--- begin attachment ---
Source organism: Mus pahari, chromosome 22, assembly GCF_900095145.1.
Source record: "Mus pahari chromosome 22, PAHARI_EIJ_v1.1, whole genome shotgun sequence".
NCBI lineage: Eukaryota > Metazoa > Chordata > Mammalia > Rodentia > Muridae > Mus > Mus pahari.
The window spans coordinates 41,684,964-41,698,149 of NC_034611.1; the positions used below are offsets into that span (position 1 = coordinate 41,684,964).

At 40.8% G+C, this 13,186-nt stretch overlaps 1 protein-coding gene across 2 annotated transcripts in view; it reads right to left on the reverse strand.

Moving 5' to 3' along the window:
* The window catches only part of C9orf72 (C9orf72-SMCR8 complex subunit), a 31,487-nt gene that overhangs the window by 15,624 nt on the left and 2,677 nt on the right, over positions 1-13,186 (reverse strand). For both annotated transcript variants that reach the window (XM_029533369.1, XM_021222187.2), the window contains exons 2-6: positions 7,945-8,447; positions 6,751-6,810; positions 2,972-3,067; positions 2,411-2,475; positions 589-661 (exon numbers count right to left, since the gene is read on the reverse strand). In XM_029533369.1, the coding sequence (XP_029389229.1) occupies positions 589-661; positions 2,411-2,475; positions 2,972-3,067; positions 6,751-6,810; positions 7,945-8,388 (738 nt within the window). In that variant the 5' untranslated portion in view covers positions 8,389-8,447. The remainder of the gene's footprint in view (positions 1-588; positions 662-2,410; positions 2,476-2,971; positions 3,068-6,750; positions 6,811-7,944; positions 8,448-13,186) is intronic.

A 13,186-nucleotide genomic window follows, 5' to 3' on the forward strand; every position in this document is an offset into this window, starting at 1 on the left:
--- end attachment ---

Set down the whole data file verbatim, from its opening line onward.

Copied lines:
Source organism: Mus pahari, chromosome 22, assembly GCF_900095145.1.
Source record: "Mus pahari chromosome 22, PAHARI_EIJ_v1.1, whole genome shotgun sequence".
NCBI lineage: Eukaryota > Metazoa > Chordata > Mammalia > Rodentia > Muridae > Mus > Mus pahari.
The window spans coordinates 41,684,964-41,698,149 of NC_034611.1; the positions used below are offsets into that span (position 1 = coordinate 41,684,964).

At 40.8% G+C, this 13,186-nt stretch overlaps 1 protein-coding gene across 2 annotated transcripts in view; it reads right to left on the reverse strand.

Moving 5' to 3' along the window:
* The window catches only part of C9orf72 (C9orf72-SMCR8 complex subunit), a 31,487-nt gene that overhangs the window by 15,624 nt on the left and 2,677 nt on the right, over positions 1-13,186 (reverse strand). For both annotated transcript variants that reach the window (XM_029533369.1, XM_021222187.2), the window contains exons 2-6: positions 7,945-8,447; positions 6,751-6,810; positions 2,972-3,067; positions 2,411-2,475; positions 589-661 (exon numbers count right to left, since the gene is read on the reverse strand). In XM_029533369.1, the coding sequence (XP_029389229.1) occupies positions 589-661; positions 2,411-2,475; positions 2,972-3,067; positions 6,751-6,810; positions 7,945-8,388 (738 nt within the window). In that variant the 5' untranslated portion in view covers positions 8,389-8,447. The remainder of the gene's footprint in view (positions 1-588; positions 662-2,410; positions 2,476-2,971; positions 3,068-6,750; positions 6,811-7,944; positions 8,448-13,186) is intronic.

A 13,186-nucleotide genomic window follows, 5' to 3' on the forward strand; every position in this document is an offset into this window, starting at 1 on the left: